Some types of Web links break the law
Oregon legislators discover that linking to nongovernment sites violates state laws
- By Dibya Sarkar
- Apr 03, 2006
Oregon lawmakers had their individual Web sites shut down for a week after an inquiry into whether linking to nongovernment sites violated ethics and election statutes. The Web sites went dark March 23, but state officials said they expected the pages to be back online by the end of last week.
Dave Henderson, legislative administrator of the state’s Legislative Administration Committee, said lawmakers had been adding a growing number of links to external Web sites that had nothing to do with government. A 5-year-old state policy allows House and Senate legislators to link only to government sites and newspaper articles.
“We did allow members to put in links that did not necessarily conform” to that policy, including local chambers of commerce and tourism sites, Henderson said. “We finally requested the opinion from legislative counsel. That’s when we got the opinion that says anything other than government sites has the potential to be in violation.”
A state lawmaker, for example, whose Web site links to the site of a local Boy Scouts of America chapter might be violating ethics laws if the group employs the lawmaker’s wife.
A legislator whose site has a link to a local environmental group that is sponsoring a ballot measure might be violating election laws because state funds cannot support or oppose candidates or ballot measures, Henderson said.
Pam Greenberg, a program principal at the National Conference of State Legislatures, said state legislatures’ policies concerning links to external Web sites vary greatly.
“Web pages change constantly, and legislative Web sites are no exception,” Greenberg said. No uniform policy or standard regarding links to external sites exists among states, she said. “Legislatures often revisit their policies to make sure that Web sites provide information that is useful, relevant and appropriate,” she added.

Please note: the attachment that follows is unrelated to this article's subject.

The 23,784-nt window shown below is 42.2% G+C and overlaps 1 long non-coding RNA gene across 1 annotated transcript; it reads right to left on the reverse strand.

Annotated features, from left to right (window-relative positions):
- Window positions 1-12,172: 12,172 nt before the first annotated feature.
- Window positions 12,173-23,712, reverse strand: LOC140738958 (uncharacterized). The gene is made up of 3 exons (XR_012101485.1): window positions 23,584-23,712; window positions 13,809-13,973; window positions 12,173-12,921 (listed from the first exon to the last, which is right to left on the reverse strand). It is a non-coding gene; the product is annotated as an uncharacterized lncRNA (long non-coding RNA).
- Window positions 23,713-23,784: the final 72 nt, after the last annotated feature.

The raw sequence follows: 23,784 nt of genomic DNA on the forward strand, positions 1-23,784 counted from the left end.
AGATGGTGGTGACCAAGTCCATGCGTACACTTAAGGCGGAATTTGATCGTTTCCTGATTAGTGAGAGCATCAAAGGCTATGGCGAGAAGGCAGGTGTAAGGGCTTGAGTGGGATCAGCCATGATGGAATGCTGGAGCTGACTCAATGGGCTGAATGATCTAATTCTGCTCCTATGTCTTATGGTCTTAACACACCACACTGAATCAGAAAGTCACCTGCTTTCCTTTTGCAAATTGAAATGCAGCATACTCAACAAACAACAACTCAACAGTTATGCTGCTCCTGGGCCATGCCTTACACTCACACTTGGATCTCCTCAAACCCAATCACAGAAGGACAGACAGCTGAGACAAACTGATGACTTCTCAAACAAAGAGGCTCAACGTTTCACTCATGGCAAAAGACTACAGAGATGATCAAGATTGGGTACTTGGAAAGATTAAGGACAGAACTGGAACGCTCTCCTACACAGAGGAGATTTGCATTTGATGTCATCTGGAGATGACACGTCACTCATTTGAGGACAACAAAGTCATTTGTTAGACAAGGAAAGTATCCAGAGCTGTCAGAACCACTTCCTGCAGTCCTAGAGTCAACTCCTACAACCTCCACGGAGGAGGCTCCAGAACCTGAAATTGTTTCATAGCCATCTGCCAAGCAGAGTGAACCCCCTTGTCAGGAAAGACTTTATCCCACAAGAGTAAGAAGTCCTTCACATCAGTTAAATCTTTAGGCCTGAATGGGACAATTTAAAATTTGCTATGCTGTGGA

The North Carolina General Assembly’s policy permits lawmakers to have one link on their NCGA profile sites to an external Web site that the lawmaker maintains.
“The opening screen of the member-maintained Web site shall be constituent service-oriented and not of a partisan or campaign nature,” the policy states. “When a site visitor accesses a link to an outside Web site, a notice of leaving the NCGA Web site is required.”
In Wisconsin, policies on links permit members to add links for their individual home pages and news page to sites maintained by and for government agencies. The state does not permit any other links.
Jon Brandt, the U.S. House Administration Committee’s communications director, said similar policies exist for the House. Its guidelines prohibit direct links to Web sites created or operated by a campaign or campaign-related entity, including political parties and campaign committees.
Brandt said he is unaware of any violations. “Occasionally, you’ll see something that might creep up, but it’s usually unintentional,” he said. “The [member’s] office might have a new press secretary or someone doing their Web work who [isn’t] fully aware of what the guidelines are.”
If violations occur, the House Ethics Committee is responsible for enforcement.